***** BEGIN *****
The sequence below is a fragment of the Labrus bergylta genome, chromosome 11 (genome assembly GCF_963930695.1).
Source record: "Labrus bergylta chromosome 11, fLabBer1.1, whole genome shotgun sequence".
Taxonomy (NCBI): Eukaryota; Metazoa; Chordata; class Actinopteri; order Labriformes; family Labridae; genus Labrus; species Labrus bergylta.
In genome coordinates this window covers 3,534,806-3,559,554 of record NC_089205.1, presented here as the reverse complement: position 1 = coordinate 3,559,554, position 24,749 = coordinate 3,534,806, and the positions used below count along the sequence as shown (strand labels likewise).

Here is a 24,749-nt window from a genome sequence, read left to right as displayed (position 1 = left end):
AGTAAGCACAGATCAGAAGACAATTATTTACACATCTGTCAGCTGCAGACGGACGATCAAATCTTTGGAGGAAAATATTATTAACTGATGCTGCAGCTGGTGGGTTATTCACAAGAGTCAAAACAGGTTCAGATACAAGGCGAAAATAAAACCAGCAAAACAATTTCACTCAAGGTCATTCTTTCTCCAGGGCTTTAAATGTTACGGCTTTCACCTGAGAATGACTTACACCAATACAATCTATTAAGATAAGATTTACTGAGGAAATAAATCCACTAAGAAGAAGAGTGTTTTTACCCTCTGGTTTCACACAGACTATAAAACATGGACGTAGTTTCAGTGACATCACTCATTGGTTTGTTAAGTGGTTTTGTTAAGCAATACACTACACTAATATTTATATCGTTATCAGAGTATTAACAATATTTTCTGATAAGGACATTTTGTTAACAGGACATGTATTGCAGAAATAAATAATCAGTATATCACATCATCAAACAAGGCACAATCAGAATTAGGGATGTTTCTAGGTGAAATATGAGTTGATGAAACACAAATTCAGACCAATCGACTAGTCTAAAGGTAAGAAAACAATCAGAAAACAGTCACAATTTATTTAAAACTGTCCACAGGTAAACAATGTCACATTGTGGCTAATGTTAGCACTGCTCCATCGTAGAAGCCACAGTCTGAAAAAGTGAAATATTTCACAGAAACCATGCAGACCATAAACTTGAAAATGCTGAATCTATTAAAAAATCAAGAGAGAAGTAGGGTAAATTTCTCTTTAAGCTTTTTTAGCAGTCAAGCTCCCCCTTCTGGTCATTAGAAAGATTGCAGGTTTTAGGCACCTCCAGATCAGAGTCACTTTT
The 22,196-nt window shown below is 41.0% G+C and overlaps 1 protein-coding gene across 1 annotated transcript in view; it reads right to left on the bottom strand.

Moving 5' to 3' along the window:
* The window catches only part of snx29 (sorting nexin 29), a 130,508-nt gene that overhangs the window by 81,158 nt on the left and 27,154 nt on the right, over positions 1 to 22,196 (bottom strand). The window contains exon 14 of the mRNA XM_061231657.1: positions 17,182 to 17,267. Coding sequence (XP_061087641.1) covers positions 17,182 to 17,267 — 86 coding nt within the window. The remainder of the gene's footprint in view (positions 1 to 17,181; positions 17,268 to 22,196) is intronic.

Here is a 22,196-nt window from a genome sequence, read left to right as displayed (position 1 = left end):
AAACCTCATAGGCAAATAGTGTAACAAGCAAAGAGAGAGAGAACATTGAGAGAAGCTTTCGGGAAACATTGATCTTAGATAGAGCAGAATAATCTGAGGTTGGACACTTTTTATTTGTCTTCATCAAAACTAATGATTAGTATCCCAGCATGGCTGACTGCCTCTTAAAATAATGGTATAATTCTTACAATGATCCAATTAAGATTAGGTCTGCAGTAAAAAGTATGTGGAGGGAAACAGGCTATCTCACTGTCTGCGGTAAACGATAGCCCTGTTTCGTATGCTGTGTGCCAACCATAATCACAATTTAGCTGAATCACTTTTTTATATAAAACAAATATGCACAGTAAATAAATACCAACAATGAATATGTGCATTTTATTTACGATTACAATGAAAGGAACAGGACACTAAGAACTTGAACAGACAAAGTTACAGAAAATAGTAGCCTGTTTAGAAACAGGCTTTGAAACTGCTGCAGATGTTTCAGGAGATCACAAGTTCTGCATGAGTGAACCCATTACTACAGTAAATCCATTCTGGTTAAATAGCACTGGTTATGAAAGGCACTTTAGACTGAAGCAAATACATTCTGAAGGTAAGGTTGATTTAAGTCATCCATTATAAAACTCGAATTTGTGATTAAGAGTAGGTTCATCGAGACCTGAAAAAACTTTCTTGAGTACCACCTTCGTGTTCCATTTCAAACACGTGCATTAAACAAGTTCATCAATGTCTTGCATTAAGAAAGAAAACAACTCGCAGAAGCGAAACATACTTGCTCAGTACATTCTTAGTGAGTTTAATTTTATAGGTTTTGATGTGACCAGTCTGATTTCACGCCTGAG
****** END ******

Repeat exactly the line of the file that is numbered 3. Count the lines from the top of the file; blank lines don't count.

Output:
Taxonomy (NCBI): Eukaryota; Metazoa; Chordata; class Actinopteri; order Labriformes; family Labridae; genus Labrus; species Labrus bergylta.